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Complete renovation

Discussion in 'Lawn Mowing' started by QLC, Apr 3, 2000.

  1. QLC

    QLC LawnSite Member
    Messages: 25

    I just got a call to bid on a complete renovation for an old yard. I was wondering what the best way to do this was. Round-up then slit seed. Round-up, aerate, then slit seed or does it need to be tilled to get rid of the old grass and weeds. Need help please!!<p>Brook Haynes<br>Quality Lawn Care
  2. Starling Lawn

    Starling Lawn LawnSite Member
    Messages: 170

    my answer,roundup,till,then seed...if you seed right after the till.you shouldn`t have to aerate.
  3. Alan

    Alan Member
    Messages: 1,185

    The renos I've done required a lot of grading, so I brought in topsoil to fill the low spots, then tilled the whole thing and hydroseeded same as new installation. No Roundup though and it seemed to do OK.
  4. cjcland

    cjcland LawnSite Senior Member
    Messages: 278

    i would do the above except for seeding i would really push for sod instalation, make a little extra money and you get the &quot;LOOK&quot; much sooner<p>----------<br>CJC Landscape Management<br>Winter Haven, Florida
  5. Ssouth

    Ssouth LawnSite Senior Member
    Messages: 436

    I plan on totally renovating my lawn in two weeks. First I will Roundup the whole lawn. Then I plan on tilling and raking out all of the old grass that I can. Fill any low spot with new topsoil. Then seed. I have done this in the past and it worked well.
  6. GroundKprs

    GroundKprs LawnSite Bronze Member
    Messages: 1,969

    QLC, your Roundup, aerate, slitseed is the very best route if the site does not need extensive leveling. If the site requires extensive leveling, then go the Roundup then tilling route. Removing the dead grass & weeds is a waste of time and effort; if they are dead, they will just decay anyhow.<p>If slitseeding, remember to mow the dead grass first to 1 to 1-1/2 inches shorter than you will be mowing the new turf. That way it will not show when you mow in a couple of months. By slitseeding instead of tilling, you are way ahead by having a stabilized surface and a shelter for the newly germinating seeds. No need to worry about washouts in a heavy downpour.<p>If you are going with cool season grass, wait until last week of July to Roundup, check for touchup Roundup in 10-12 days, and seed around Aug 15-20. This is best time to start cool season grasses. Then you just have to baby them for a couple of weeks, and they are germinated and ready to roar into their prime growing season.<p>----------<br>Jim<br>North central Indiana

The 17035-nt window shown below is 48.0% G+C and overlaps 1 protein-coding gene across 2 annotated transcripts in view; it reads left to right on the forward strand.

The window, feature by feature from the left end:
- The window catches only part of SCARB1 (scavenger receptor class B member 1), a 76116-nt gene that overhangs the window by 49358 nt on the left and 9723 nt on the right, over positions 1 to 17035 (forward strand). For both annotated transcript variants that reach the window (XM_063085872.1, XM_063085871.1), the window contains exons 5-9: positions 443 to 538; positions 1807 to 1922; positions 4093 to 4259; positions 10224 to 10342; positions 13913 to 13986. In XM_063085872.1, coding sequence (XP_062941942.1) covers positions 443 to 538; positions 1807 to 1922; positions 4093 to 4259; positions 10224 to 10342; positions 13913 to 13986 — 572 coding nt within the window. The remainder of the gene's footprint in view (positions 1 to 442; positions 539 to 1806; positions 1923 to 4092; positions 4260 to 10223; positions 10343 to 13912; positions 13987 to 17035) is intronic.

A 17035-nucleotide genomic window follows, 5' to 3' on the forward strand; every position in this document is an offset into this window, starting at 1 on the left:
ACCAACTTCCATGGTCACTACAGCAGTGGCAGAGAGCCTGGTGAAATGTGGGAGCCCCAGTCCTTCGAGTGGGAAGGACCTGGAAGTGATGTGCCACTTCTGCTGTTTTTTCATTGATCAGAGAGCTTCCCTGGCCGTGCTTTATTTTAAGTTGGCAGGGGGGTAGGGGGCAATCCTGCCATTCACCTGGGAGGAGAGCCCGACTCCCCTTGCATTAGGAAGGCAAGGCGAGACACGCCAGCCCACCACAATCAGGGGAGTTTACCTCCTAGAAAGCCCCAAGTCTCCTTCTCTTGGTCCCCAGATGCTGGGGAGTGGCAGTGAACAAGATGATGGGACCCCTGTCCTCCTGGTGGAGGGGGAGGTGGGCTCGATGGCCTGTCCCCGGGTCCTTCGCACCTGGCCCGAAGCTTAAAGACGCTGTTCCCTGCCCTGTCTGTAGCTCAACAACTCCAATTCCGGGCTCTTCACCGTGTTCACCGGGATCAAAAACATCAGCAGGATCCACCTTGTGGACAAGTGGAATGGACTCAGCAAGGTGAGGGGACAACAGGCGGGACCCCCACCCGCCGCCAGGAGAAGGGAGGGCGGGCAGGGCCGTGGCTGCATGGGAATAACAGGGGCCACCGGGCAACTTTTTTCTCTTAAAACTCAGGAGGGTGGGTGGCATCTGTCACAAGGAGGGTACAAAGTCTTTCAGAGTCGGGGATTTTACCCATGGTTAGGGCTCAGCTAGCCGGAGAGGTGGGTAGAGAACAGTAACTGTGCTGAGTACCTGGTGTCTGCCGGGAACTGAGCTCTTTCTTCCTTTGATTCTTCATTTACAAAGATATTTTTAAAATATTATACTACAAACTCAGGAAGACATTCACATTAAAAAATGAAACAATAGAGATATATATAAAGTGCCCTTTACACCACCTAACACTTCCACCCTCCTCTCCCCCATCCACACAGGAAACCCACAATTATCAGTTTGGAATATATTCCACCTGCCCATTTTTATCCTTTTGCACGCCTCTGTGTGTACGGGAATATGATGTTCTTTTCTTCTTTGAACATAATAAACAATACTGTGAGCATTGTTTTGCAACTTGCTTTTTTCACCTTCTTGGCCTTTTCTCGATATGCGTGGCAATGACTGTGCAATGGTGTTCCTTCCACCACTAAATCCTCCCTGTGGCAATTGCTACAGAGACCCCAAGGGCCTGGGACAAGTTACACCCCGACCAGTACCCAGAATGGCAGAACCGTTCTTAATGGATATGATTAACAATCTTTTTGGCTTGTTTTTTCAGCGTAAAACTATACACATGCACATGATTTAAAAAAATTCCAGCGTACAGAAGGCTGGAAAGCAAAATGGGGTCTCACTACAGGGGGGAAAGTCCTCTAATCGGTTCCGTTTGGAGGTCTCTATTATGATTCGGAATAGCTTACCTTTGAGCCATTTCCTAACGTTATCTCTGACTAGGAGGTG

7. OP

    QLC LawnSite Member
    Messages: 25

    Groundkprs,<br>I live in Central Ky and will probably be using a fine blade fescue. If August is the best time to seed what do I tell this potential costumer? I haven't looked at the yard yet, but as you know we had a bad drought last year and I'm sure the yard is just spotty. Would it be a waste of time to go ahead and seed now?<p>QLC
  8. GroundKprs

    GroundKprs LawnSite Bronze Member
    Messages: 1,969

    For cool season grasses, mid-Aug is best: As stated earlier, seed germinates right before fall growth spurt. Also has spring growth to establish before summer stress. Cool season planted now just gets started and then has to survive summer - can survive, but what if this summer is rerun of last? If so, your new seeding will be belly up by July. If someone wanted me to do a quality job, and it looked bad now, I would just slitseed rye now, so you don't waste a lot of money, then do the Roundup, aerate, slitseed in Jul-Aug.<p>Remember the life cycle of cool season grasses is Labor day to Memorial day. What they do during the summer depends on what happened then. They just survive during summer, unless heat & drought is too much. Had most of my bluegrass lawn die in '96, because of extended heat and lawn sloped into sun. Had enuf water, sometimes you can't do anything to save it. But advantage is that I now have much newer varieties, looks better.<p>----------<br>Jim<br>North central Indiana<br>
  9. GroundKprs

    GroundKprs LawnSite Bronze Member
    Messages: 1,969

    One other important consideration in slitseeding: is there heavy thatch? If so, it must be removed for successful seeding. Seeding success depends on seed/soil contact. I will always check 6-10 places on site, but you can still miss a area of heavy thatch. Core aeration, beside giving more soil for contact, also lets you see thatch depth over entire site.<p>----------<br>Jim<br>North central Indiana
  10. ADMServices

    ADMServices LawnSite Member
    Messages: 68

    Have any of you guys tryed a sod cutter rather then tilling? We round up, sod cut, re-grade with topsoil, then sod/or seed.<p>Andy<br>www.ADMSERVICES.Com

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